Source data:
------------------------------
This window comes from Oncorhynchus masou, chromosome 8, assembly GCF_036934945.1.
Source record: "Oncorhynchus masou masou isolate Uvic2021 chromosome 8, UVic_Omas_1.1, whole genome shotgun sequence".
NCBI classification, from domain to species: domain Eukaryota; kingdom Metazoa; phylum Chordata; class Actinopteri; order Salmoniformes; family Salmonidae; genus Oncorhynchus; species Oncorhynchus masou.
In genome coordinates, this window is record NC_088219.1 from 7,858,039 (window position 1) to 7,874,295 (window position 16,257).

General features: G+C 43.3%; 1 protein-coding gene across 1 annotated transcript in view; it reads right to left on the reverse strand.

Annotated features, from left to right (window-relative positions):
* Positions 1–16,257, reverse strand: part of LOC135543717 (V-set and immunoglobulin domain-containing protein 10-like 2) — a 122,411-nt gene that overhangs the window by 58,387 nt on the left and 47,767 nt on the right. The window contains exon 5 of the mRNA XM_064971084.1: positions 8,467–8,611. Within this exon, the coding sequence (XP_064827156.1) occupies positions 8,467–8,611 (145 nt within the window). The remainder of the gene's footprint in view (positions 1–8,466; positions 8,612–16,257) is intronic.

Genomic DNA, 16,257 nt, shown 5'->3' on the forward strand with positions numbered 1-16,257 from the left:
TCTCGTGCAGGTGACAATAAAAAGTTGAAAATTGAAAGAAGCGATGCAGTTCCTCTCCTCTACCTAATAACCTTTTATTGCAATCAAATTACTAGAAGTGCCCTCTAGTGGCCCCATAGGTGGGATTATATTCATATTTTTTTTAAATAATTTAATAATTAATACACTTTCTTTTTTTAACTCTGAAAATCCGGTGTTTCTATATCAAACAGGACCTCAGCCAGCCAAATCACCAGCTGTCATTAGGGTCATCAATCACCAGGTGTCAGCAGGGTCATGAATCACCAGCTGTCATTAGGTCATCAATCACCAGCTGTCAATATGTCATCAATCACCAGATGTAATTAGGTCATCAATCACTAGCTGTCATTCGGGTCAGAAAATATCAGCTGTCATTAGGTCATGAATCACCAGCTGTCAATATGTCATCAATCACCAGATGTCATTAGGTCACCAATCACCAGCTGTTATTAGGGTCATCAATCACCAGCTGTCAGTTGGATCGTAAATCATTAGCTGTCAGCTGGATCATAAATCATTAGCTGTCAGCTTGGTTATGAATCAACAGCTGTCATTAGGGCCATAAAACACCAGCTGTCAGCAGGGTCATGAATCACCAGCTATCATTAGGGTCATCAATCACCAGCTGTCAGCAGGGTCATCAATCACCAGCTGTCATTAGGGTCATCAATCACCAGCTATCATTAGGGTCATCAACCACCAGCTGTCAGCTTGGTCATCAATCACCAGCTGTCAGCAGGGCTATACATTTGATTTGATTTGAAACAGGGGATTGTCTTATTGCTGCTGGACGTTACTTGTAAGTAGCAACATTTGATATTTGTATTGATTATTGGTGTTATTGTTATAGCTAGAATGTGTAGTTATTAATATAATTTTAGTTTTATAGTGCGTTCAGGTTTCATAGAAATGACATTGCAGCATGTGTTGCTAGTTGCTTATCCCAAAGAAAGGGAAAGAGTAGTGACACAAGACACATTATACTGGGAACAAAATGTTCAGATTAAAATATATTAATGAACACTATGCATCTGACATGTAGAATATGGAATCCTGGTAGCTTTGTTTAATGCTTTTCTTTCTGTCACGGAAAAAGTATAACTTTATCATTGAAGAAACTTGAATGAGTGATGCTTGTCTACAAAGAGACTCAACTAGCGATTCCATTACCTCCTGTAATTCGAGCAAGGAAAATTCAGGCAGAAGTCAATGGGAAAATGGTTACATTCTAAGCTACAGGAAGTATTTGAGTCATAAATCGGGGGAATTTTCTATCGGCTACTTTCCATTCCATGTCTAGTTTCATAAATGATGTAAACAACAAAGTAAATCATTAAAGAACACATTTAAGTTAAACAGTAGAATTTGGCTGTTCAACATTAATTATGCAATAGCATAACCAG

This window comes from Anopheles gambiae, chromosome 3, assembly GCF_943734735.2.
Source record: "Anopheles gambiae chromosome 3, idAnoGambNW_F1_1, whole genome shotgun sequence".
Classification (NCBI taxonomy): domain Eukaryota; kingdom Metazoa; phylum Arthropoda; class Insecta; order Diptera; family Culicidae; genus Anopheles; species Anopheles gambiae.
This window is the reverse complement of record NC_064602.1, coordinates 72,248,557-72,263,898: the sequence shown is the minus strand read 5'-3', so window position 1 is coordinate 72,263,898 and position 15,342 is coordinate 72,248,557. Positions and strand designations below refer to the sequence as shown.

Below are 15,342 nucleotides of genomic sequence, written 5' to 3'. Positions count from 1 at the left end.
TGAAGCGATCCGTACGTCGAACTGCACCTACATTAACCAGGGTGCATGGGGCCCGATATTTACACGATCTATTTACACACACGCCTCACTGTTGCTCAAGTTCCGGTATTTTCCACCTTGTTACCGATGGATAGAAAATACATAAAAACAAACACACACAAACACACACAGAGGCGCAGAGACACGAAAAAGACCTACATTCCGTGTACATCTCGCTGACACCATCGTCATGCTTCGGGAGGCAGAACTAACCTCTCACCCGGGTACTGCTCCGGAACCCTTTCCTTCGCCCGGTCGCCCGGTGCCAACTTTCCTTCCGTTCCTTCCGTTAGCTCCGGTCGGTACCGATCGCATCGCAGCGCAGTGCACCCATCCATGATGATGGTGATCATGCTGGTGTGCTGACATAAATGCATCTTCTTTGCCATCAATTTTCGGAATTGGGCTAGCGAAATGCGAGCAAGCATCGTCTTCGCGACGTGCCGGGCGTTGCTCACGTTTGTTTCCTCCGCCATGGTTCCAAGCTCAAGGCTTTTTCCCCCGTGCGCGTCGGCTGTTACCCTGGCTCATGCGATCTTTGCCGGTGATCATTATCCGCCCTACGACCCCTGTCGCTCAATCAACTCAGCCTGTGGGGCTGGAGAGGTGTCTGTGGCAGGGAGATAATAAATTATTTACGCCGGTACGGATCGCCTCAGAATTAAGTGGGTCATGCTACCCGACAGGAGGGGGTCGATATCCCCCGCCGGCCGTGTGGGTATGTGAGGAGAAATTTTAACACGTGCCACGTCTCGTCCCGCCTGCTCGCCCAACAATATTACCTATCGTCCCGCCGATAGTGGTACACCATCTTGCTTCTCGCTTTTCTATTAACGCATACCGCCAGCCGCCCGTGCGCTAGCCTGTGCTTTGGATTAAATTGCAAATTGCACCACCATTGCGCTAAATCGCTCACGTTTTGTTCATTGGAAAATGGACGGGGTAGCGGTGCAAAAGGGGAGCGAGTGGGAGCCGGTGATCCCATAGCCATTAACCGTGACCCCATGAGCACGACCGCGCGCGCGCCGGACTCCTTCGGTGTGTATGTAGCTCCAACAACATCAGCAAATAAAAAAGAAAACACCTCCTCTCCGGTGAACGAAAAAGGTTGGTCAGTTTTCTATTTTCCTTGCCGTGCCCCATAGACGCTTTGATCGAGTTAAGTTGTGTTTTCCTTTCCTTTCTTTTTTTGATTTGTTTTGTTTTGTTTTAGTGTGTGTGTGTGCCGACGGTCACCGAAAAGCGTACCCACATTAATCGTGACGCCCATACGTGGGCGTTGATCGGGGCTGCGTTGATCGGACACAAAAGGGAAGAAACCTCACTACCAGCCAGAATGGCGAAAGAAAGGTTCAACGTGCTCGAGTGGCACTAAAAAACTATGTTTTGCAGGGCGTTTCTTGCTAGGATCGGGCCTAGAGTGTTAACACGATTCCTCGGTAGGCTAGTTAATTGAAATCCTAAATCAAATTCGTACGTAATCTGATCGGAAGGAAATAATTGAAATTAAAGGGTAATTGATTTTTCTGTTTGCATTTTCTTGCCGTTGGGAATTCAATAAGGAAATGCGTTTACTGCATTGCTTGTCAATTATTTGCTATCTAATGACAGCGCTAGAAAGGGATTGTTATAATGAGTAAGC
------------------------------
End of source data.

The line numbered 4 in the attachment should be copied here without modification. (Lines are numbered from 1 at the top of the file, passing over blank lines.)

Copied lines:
In genome coordinates, this window is record NC_088219.1 from 7,858,039 (window position 1) to 7,874,295 (window position 16,257).